In the latest sign that the ruling Liberal Democratic Party will not reform a tax break that has long been viewed as a disincentive for working women, Secretary-General Toshihiro Nikai appeared to walk back his earlier support for the reform.
The spousal tax break reduces the annual taxable income of a household’s top earner by ¥380,000, but is forfeited if the spouse earns more than ¥1.03 million a year.
“We will make a cautious decision” about whether to ax the tax break, Nakai told reporters at a regular news briefing Friday.
This runs counter to his remarks from August, when he appeared to support scrapping the tax break.
Reports have emerged over the past few days that the party’s influential tax research panel may shelve a plan to ax the system from the LDP’s fiscal 2017 tax reform scheme.
While saying he would leave the matter to the LDP tax commission, Chief Cabinet Secretary Yoshihide Suga, too, said Thursday that a “cautious” approach must be taken on the issue.
Nikai’s remarks come at a time when efforts to do away with the spousal tax break appear to have stalled.
The system was introduced in 1961, at a time when women were still largely expected to become stay-at-home housewives upon marriage while their husbands worked full-time.
The cap on spousal income has prompted many wives to deliberately reduce working hours so their husbands don’t lose the deduction.
In recent days and weeks, however, concern has risen that while axing the tax break may encourage more women to work full-time, it may risk antagonizing high-income households, which had faced the prospect of heavier taxes to offset the abolition of the system.
A backlash from these households would be too great a risk to take amid growing speculation that Abe is eager to dissolve the Lower House for a snap election as early as January to further cement his time in power.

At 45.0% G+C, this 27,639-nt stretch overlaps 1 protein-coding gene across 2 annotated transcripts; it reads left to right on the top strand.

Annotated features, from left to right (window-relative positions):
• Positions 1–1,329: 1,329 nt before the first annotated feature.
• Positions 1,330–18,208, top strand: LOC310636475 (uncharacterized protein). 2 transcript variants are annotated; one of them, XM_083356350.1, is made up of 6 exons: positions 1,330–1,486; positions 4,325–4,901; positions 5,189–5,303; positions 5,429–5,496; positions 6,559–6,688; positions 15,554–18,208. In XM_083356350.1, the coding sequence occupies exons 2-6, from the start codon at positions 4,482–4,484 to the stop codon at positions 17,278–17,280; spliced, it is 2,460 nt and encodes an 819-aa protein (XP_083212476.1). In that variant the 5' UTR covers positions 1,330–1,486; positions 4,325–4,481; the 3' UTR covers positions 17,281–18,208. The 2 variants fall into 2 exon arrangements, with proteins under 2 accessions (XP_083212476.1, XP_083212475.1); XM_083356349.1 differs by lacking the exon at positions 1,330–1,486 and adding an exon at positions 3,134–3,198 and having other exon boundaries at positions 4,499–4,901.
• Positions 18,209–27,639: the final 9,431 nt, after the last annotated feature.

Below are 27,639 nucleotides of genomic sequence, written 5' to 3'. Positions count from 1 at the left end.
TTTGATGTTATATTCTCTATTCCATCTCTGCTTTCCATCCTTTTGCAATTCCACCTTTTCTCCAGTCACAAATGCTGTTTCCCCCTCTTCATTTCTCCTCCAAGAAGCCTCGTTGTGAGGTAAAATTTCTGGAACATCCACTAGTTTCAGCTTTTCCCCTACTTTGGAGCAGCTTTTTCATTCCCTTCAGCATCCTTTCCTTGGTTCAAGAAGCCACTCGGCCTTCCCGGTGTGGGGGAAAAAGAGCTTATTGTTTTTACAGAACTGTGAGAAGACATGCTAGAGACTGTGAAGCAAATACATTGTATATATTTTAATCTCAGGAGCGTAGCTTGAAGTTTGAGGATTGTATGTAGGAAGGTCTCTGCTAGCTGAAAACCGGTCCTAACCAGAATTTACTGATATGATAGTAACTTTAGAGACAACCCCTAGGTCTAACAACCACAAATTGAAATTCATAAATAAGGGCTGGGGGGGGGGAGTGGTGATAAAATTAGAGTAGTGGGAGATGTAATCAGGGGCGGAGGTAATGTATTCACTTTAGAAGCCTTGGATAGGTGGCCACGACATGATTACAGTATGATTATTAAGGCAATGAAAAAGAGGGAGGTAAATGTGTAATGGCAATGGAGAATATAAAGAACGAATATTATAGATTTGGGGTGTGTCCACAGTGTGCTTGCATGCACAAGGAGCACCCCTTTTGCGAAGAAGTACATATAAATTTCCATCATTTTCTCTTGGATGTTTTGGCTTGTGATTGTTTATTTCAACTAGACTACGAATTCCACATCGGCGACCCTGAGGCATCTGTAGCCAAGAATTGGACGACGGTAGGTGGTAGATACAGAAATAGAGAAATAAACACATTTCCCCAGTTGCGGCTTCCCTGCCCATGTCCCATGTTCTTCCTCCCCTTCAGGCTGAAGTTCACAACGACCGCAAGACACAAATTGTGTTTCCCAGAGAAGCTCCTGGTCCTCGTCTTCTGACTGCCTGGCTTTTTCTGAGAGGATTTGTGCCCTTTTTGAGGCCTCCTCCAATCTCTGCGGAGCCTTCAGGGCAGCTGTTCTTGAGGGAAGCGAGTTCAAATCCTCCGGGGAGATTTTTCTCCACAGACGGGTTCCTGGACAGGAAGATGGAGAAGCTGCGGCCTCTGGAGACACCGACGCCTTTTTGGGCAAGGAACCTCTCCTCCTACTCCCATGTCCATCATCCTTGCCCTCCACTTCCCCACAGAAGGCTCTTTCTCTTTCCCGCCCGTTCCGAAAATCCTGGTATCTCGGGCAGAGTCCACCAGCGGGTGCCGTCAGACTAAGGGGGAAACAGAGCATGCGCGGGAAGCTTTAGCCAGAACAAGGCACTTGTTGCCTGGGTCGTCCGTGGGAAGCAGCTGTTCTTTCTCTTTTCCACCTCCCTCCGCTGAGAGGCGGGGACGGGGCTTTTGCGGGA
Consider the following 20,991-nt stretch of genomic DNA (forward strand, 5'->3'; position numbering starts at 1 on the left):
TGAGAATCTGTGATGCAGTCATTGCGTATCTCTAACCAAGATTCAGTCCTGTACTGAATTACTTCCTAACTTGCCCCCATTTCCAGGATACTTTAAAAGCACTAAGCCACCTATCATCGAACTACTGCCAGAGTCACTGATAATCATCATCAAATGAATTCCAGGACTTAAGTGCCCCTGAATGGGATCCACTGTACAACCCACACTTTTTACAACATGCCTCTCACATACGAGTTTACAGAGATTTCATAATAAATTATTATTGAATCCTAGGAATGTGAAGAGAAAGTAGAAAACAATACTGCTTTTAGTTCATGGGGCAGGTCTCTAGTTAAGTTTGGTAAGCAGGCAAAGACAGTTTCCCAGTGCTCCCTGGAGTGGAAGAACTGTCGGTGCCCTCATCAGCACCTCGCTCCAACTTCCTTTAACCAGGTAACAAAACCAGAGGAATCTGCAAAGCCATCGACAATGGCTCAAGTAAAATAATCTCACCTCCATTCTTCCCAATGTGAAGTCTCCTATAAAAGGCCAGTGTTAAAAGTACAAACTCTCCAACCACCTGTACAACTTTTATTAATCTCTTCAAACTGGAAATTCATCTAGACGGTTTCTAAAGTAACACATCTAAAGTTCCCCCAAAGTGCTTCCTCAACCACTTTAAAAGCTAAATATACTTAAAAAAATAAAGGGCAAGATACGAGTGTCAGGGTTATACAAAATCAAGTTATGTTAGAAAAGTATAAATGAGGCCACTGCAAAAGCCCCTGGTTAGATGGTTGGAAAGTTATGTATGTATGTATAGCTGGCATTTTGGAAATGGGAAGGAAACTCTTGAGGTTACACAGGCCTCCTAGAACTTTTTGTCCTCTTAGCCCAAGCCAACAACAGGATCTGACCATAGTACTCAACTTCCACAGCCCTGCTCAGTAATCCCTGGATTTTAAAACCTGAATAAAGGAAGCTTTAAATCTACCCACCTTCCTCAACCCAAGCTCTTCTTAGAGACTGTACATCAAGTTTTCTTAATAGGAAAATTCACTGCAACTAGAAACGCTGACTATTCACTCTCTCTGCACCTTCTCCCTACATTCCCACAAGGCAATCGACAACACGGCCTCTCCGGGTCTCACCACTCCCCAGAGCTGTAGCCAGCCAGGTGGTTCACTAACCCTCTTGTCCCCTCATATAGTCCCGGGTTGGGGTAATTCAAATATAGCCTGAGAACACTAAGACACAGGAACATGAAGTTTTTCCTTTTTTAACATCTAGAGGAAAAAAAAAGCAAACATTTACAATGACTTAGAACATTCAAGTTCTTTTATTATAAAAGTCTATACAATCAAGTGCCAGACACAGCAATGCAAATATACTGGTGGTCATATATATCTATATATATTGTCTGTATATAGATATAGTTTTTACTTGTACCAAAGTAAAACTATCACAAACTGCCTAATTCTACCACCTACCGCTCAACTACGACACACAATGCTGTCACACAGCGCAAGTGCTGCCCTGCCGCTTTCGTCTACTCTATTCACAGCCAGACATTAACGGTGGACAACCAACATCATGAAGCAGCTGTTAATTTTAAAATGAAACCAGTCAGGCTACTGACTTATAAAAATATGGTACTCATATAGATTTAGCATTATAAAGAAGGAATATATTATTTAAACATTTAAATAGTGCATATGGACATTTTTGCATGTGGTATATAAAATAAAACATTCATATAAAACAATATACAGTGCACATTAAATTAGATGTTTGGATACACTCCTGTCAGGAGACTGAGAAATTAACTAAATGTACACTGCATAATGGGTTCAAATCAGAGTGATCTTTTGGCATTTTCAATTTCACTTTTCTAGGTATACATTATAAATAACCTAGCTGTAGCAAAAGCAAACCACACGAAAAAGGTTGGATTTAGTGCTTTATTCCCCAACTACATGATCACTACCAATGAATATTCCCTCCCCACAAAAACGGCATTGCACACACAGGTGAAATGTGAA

“Elections are a major factor in deciding whether to hasten discussion” of such a reform, Nikai said at the Friday briefing.
While some say the system discourages spouses from working, others are more optimistic that it “facilitates their contribution to child-rearing,” Suga said. “I think a cautious, nationwide discussion is necessary.”
Ending the system would have represented a major step forward in the much-hyped “womenomics” drive to draw more women into the nation’s dwindling workforce. But the LDP’s apparent backpedaling has spurred opposition criticism that the conservative party is not serious about changing the status quo after all.
“Should the system be kept as it is, I’d find it very disappointing,” Democratic Party leader Renho said Thursday.
“I would have to question the leadership of Prime Minister Abe and can only infer that the newest development underscores the ruling party’s negative attitude toward eliminating discrimination facing working women in terms of tax.”
Critics of the tax break have long said it is outdated at a time when women are increasingly participating in society, and when studies show that double-income households have long outnumbered traditional single-breadwinner families.
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